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The disgusting horror film banned in over 40 countries that someone was arrested for screening

The disgusting horror film banned in over 40 countries that someone was arrested for screening

This film has been banned in over 40 countries

Warning: The content of this piece may upset some readers.

Lots of people love a good horror film, full of gore, guts, and scares, but do you think you could handle the most controversial horror film in the world?

But this is no ordinary horror film.

This film isn’t like Sydney Sweeney’s Immaculate, where presentation of satanic is considered offensive by small groups of people, this is a horror film which has been banned in over 40 countries – and where it's screening even got a film festival director arrested.

Watch the trailer here (which still manages to leave out probably the 50 most messed up parts of this film):

The film is called A Serbian Film, and I really do promise you – I am not exaggerating.

A Serbian Film follows a retired Serbian porn star, Milos, who is offered the chance to make one final film for an exorbitant amount of money.

Before Milos can change his mind, he realises he has signed up for a brutal snuff film – full of deranged sexual content, murder, and other things so awful we can’t even tell you what they are.

When asked how they came up with the film, director Srđan Spasojević told Indiewire: “We just wanted to express our deepest and honest feelings towards our region and also the world in general — a world that is sugar-coated in political correctness, but also very rotten under that façade”.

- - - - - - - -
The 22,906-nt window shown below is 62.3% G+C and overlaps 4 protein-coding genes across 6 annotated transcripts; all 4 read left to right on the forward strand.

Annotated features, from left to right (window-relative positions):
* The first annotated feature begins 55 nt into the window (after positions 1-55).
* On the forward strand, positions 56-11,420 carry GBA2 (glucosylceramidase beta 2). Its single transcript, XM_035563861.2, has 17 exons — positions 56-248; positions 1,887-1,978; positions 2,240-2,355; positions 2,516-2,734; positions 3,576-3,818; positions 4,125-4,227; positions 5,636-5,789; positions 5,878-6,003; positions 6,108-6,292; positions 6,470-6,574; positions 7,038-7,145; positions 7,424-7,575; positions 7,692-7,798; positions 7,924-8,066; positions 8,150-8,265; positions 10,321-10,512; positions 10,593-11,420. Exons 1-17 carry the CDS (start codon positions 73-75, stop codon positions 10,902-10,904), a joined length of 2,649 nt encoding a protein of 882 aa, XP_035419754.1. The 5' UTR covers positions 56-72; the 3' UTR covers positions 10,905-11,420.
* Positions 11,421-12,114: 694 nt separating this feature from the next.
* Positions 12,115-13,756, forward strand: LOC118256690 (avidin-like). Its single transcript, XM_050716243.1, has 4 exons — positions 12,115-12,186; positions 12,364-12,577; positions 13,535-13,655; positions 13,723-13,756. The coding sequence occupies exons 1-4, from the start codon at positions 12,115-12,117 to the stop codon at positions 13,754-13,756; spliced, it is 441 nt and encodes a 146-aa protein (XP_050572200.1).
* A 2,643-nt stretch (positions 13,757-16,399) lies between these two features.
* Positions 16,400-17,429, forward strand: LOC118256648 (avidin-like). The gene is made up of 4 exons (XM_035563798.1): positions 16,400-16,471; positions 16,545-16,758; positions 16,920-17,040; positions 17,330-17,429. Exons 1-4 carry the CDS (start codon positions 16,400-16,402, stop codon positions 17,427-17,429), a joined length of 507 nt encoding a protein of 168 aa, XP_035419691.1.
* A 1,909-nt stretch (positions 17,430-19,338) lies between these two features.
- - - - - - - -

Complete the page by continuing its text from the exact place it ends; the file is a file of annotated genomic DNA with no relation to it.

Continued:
The film was released in 2010 to widespread controversy - with every country it was released in needing substantial cuts in order for it to even receive a rating.

A Serbian Film has a very infamous reputation.
Unearthed Films

In the US, it needed to be cut by roughly a minute to receive a NC-17 rating, whilst in the UK it was required to be cut by a massive three minutes and 48 seconds across 11 scenes to even be released.

One film festival director was even arrested for screening the film, as Angel Sala was charged with ‘exhibiting child pornography’ in 2011 following complaints from a Roman Catholic organisation.

The charges against Sala were later dropped, but he could have faced up to one year in prison if convicted.

Of the 46+ countries to have banned the film, major markets such as Spain, Australia, and Malaysia have all prevented screenings of the movie from ever taking place.

The film has divided critics, with some recognising the vision of the director and others calling it ‘disgusting’.

Film critic Mark Kermode said in his review: “The director says it’s allegorical… if it so, then the allegory just gets lost in the increasingly stupid splatter.

“The most annoying thing about it is – torture porn is one thing, but pompous, pretentious torture porn is something else.”

If you’re still reading thinking “Yep, sounds good, I want to watch it”, then the top review on IMDB is sure to either put you off or fully confirm that mindset.

It reads: “I heard about this movie on YouTube it was someone saying don't watch it it's made to disturb you but I didn't listen and I feel like vomiting now please do not watch this just don't I'm literally crying right now.”

I don’t know about you, but I think I’m going to listen to them.

You can watch A Serbian Film on Vudu in the US. But I wouldn't. No, really.

Featured Image Credit: Unearthed Films

Topics: Horror, Film and TV